The American Dental Association recommends going to your dentist at least twice a year for dental exams. The exams help improve your oral health and allow your dentist to see if you have any dental problems that need treatment.
Another benefit of dental exams is the fact that they also allow your dentist to check for signs of oral cancer. This is a disease that over 40,000 people in the United States were diagnosed with in 2014. Men are twice as likely to have oral cancer as women, so if you are a man, this is something you have to keep in mind.
Oral cancer screening
During a dental exam, your dentist will give you a basic oral cancer exam, which involves them checking under your chin, checking your gums, your lips, your tongue, your cheeks and the roof of your mouth for lumps or any other symptoms. The basic test usually takes less than five minutes, and it is not as comprehensive as the oral cancer screening.
Your dentist may also ask you to rinse your mouth with blue dye, so if unusual cells absorb the dye in your mouth it will be easier to notice.
If your dentist notices anything suspicious during a basic oral cancer screening, they will have you schedule another appointment to check for changes. Your dentist may also recommend going for a biopsy. The dentist can either send a piece of tissue from the suspected area or recommend a doctor who can perform the biopsy for you.
To be on the safe side, ask your dentist to perform an oral cancer screening to make sure you do not have it.
If the suspected tissue turns out to be nothing, you can rest easy knowing you don’t have oral cancer. If it turns out to be cancer, there is no need to panic because your dentist caught it early, giving you a better chance of beating the disease.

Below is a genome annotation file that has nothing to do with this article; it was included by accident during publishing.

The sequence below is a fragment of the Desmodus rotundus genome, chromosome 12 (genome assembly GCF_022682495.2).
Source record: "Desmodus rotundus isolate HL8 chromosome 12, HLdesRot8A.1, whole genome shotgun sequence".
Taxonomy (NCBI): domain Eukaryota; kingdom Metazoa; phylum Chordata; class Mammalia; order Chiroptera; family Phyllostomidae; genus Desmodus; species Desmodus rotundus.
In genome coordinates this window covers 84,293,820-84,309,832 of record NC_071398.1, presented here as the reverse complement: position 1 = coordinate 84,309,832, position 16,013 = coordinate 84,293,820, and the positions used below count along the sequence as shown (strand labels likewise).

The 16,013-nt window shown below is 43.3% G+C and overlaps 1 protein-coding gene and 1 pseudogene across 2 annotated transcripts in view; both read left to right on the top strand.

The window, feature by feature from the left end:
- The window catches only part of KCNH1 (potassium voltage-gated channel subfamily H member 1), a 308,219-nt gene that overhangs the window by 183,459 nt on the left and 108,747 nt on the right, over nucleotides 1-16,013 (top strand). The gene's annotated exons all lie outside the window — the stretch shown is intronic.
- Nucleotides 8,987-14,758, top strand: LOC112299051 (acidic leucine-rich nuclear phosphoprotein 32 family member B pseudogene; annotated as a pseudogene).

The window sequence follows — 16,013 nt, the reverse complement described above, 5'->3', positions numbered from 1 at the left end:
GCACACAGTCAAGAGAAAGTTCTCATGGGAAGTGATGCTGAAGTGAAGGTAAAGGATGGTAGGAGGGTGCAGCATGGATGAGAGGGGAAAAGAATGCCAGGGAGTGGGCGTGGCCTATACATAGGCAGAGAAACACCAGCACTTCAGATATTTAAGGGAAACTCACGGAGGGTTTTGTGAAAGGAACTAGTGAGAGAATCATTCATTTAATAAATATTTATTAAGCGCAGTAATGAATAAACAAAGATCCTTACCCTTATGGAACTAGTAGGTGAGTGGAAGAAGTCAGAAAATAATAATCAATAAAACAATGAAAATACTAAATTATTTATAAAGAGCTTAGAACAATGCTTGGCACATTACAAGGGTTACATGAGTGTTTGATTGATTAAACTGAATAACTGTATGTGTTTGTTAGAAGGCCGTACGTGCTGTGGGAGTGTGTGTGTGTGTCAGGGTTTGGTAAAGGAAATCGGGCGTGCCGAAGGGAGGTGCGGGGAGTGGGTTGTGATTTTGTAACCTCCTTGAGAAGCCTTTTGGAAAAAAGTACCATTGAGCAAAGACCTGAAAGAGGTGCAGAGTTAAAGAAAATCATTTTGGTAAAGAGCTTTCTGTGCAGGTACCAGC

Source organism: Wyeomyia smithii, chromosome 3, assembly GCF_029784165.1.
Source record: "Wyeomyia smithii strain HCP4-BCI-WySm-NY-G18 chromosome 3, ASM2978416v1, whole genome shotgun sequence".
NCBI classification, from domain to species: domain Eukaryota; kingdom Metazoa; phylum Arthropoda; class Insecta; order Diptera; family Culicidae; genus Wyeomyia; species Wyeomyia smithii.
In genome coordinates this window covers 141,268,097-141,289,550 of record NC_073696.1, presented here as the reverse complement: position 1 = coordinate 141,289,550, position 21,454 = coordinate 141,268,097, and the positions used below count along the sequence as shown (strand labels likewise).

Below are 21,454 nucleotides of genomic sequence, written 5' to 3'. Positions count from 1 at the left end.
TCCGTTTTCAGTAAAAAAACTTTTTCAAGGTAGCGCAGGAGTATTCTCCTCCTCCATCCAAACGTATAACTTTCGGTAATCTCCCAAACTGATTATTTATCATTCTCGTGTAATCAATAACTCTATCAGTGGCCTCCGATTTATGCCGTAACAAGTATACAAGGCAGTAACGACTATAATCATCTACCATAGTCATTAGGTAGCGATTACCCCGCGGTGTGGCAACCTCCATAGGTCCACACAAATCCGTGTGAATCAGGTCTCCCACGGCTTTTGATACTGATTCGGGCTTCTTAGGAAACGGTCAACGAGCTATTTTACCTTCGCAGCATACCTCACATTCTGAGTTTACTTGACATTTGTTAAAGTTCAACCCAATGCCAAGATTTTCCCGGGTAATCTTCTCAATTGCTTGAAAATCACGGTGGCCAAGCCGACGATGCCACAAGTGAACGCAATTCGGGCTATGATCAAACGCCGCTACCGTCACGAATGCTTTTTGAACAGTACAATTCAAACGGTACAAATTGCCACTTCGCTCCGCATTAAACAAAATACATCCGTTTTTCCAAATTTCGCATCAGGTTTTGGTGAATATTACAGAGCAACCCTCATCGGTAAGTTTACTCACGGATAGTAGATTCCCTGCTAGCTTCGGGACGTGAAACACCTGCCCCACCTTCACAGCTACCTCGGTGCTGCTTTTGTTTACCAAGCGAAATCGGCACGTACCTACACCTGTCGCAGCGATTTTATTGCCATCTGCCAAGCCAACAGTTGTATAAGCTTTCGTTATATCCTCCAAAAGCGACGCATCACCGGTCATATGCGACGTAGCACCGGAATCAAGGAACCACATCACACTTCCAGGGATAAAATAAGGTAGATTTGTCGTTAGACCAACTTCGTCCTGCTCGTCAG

How do you develop oral cancer?
Factors that can lead to the development of oral cancer include smoking, heavy drinking, history of cancer in the family, excessive exposure to sunlight and certain Human papillomavirus (HPV) strains. Tobacco users are six times more likely to get oral cancer than non-smokers. Users of smokeless tobacco, products like dip and chewing tobacco, are at an even higher risk of having cheek or gum cancer.
Heavy alcohol consumers are also six times more likely to get oral cancer than non-drinkers. If you consume alcohol and smoke or use smokeless tobacco, you should give up the habits to decrease your chances of getting diagnosed with oral cancer.
How is oral cancer treated?
Oral cancer can be treated the same way other forms of cancer are treated, with surgery to cut the growth and radiation treatment.
Cancer is not a disease to be taken lightly, which is one of the reasons dentists perform oral cancer checks during dental exams. If you want to be proactive and detect oral cancer early, you should perform a self-exam every month and schedule regular dental exams to stay on top of the situation.
Are you considering oral cancer screening in the Lincroft area? Get more oral cancer screening information at https://lincroftvillagedental.com.
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